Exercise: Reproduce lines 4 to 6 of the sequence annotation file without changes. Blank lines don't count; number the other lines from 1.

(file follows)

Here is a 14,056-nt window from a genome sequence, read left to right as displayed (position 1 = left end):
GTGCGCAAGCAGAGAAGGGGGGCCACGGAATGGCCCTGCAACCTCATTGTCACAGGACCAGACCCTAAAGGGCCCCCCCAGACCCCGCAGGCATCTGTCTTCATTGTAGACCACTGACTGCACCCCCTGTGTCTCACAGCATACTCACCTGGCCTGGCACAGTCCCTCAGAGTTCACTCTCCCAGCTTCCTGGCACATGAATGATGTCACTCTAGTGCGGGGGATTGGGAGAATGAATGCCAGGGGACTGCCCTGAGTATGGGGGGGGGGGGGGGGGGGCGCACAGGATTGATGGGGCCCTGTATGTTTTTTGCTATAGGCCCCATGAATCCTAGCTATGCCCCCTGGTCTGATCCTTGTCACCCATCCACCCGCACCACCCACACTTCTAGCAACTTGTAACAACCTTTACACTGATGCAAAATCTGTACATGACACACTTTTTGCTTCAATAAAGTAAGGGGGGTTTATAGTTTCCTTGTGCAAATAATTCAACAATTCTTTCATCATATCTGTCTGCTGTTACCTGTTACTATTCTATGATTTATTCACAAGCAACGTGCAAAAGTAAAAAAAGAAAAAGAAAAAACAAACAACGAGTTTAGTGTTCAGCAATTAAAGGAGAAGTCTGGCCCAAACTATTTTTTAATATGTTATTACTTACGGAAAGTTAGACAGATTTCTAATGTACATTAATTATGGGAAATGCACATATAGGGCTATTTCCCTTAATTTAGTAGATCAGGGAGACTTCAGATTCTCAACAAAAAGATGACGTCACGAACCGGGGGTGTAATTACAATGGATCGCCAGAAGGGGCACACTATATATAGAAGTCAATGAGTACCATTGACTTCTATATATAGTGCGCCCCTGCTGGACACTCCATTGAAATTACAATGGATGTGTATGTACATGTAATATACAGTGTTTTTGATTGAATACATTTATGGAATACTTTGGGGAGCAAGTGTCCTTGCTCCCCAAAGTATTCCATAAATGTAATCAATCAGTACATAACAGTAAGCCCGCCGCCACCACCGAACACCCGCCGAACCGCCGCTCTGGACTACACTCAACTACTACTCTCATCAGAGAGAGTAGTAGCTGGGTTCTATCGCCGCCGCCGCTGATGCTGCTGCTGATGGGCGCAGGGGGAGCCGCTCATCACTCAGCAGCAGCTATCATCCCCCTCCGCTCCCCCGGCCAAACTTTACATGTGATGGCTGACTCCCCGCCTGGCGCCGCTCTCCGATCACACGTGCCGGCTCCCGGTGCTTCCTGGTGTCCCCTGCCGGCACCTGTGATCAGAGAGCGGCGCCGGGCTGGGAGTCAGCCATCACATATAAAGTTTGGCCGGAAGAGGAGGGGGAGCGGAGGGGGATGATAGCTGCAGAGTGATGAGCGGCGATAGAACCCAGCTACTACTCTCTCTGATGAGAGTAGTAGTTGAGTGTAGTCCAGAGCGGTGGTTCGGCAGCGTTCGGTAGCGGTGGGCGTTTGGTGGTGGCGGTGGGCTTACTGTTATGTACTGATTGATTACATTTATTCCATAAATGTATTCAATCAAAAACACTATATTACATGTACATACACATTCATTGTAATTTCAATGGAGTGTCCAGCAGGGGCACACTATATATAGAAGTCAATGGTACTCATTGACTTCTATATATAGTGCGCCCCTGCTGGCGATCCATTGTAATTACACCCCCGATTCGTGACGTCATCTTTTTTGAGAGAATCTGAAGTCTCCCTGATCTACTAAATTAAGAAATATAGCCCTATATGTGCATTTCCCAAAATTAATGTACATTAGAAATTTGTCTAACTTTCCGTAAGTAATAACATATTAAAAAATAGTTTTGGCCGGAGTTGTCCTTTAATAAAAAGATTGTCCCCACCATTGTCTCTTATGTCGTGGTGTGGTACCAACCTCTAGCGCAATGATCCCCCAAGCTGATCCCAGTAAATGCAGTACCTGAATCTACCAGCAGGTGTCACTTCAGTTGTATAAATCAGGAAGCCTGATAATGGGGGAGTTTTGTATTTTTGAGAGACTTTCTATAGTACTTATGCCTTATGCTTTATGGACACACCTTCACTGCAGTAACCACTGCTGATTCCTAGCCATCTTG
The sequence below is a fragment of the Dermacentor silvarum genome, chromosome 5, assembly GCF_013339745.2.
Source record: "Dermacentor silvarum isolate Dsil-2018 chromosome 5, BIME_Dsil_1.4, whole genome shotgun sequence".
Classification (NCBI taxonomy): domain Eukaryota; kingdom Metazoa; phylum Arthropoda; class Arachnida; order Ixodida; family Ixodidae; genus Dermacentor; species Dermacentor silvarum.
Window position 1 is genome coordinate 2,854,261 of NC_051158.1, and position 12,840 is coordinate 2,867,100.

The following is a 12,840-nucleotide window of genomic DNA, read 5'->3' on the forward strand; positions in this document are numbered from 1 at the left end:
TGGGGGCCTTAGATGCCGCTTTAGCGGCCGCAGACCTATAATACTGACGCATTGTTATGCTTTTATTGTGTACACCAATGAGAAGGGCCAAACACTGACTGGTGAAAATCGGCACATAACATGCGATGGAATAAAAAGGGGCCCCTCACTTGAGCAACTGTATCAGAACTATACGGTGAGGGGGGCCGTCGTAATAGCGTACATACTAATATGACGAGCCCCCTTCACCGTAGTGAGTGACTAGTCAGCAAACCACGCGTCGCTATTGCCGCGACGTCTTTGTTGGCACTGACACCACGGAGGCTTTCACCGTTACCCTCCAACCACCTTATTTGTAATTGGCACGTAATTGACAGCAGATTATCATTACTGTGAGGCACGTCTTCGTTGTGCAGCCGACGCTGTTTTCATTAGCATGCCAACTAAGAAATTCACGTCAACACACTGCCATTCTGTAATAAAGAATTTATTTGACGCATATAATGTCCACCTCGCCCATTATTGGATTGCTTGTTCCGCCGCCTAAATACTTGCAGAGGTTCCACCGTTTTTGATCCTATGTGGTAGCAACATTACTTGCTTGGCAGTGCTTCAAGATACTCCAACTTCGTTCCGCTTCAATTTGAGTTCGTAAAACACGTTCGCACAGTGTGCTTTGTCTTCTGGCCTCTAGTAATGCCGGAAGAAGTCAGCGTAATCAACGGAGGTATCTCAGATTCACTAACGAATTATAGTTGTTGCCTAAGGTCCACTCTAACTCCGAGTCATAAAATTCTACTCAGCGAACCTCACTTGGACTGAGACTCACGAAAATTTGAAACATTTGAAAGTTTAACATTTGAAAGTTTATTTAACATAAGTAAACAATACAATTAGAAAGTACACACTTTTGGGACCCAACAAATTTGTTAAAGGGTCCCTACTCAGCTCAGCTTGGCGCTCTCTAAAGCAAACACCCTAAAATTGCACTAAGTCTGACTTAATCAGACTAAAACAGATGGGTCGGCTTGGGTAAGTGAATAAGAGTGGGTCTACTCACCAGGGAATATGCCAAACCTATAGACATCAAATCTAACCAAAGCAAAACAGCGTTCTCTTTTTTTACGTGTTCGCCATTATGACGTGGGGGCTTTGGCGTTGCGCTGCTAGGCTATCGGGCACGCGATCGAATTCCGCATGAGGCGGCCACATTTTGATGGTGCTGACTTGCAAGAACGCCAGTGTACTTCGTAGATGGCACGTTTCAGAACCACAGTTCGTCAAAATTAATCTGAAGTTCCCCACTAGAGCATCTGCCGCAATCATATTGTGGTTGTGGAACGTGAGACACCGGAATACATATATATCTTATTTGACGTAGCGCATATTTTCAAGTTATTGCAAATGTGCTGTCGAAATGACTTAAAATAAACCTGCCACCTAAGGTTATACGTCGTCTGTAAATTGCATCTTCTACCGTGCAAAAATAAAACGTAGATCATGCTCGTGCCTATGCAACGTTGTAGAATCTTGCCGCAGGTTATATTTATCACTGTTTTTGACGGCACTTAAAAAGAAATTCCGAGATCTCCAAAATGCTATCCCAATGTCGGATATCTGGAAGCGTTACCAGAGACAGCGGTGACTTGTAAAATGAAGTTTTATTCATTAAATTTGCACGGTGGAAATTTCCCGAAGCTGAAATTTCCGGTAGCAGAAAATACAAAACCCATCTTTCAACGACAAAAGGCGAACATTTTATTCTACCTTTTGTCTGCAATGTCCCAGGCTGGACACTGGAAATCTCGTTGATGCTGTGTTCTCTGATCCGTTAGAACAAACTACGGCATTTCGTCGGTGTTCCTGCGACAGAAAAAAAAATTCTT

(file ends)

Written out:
Source record: "Dermacentor silvarum isolate Dsil-2018 chromosome 5, BIME_Dsil_1.4, whole genome shotgun sequence".
Classification (NCBI taxonomy): domain Eukaryota; kingdom Metazoa; phylum Arthropoda; class Arachnida; order Ixodida; family Ixodidae; genus Dermacentor; species Dermacentor silvarum.
Window position 1 is genome coordinate 2,854,261 of NC_051158.1, and position 12,840 is coordinate 2,867,100.